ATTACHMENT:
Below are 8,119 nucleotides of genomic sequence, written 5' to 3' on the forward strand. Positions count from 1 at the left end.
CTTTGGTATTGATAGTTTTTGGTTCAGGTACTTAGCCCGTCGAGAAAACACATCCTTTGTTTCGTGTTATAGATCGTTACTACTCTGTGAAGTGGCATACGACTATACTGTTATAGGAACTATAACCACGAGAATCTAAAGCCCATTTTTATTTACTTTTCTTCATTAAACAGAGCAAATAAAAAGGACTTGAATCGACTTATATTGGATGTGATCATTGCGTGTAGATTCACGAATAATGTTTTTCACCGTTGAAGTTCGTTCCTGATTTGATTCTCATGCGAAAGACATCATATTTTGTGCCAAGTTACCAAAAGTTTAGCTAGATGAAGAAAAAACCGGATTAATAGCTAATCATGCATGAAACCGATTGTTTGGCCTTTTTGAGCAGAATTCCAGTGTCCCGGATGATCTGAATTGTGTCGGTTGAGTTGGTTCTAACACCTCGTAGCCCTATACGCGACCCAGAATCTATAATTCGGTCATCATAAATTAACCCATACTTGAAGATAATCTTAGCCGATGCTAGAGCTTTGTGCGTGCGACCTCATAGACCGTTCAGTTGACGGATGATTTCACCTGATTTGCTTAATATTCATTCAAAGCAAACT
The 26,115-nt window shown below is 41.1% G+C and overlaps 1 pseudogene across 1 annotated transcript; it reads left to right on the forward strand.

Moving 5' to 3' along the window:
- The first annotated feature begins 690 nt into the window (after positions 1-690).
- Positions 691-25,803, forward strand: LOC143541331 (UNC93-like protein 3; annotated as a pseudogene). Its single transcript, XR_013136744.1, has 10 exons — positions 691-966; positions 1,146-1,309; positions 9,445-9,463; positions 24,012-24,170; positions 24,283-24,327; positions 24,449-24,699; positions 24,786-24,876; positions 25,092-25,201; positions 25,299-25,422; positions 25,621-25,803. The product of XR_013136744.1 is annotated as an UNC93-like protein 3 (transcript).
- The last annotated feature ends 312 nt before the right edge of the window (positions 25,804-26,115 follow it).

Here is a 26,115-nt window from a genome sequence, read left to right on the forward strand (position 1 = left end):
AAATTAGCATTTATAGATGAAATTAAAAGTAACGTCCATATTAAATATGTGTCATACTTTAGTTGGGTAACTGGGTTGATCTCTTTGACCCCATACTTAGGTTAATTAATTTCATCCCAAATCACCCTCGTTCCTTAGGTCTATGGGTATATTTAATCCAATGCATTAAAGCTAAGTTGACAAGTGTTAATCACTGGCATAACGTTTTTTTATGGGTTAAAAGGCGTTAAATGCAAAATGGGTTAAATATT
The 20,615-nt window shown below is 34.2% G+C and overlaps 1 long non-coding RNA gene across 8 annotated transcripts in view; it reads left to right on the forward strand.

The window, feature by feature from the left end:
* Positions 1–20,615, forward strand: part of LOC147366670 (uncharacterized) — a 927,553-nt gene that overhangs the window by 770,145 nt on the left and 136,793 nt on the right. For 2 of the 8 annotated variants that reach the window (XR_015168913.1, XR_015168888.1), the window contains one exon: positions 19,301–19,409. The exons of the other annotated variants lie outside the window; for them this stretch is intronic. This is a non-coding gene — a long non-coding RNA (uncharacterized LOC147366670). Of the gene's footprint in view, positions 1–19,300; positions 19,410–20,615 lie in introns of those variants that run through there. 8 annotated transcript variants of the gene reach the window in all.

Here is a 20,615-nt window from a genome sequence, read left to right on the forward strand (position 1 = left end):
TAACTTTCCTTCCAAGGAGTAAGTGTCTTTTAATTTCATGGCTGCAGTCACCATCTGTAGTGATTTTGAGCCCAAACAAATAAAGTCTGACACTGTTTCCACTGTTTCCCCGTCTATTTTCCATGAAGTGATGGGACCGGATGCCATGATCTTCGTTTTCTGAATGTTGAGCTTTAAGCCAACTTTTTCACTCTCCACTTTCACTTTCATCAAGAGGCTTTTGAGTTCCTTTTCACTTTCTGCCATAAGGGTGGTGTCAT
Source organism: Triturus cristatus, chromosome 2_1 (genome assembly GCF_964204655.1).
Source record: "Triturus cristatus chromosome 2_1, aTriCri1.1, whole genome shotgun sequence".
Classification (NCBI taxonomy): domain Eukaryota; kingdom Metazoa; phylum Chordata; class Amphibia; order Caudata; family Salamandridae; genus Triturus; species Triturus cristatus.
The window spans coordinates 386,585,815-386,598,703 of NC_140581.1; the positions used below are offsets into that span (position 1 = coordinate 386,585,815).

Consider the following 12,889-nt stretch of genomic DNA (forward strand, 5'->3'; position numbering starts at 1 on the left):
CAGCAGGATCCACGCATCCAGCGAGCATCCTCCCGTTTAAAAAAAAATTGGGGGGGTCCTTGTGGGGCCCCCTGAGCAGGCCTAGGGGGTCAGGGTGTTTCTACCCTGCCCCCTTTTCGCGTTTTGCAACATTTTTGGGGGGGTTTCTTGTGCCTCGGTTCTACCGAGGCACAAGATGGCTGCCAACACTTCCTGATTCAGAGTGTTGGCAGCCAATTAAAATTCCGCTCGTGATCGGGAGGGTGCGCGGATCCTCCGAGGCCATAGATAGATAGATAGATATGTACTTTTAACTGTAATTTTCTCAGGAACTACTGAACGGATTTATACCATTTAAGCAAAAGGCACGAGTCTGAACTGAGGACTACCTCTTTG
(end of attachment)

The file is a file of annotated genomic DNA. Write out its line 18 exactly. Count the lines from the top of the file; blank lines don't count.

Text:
The window spans coordinates 386,585,815-386,598,703 of NC_140581.1; the positions used below are offsets into that span (position 1 = coordinate 386,585,815).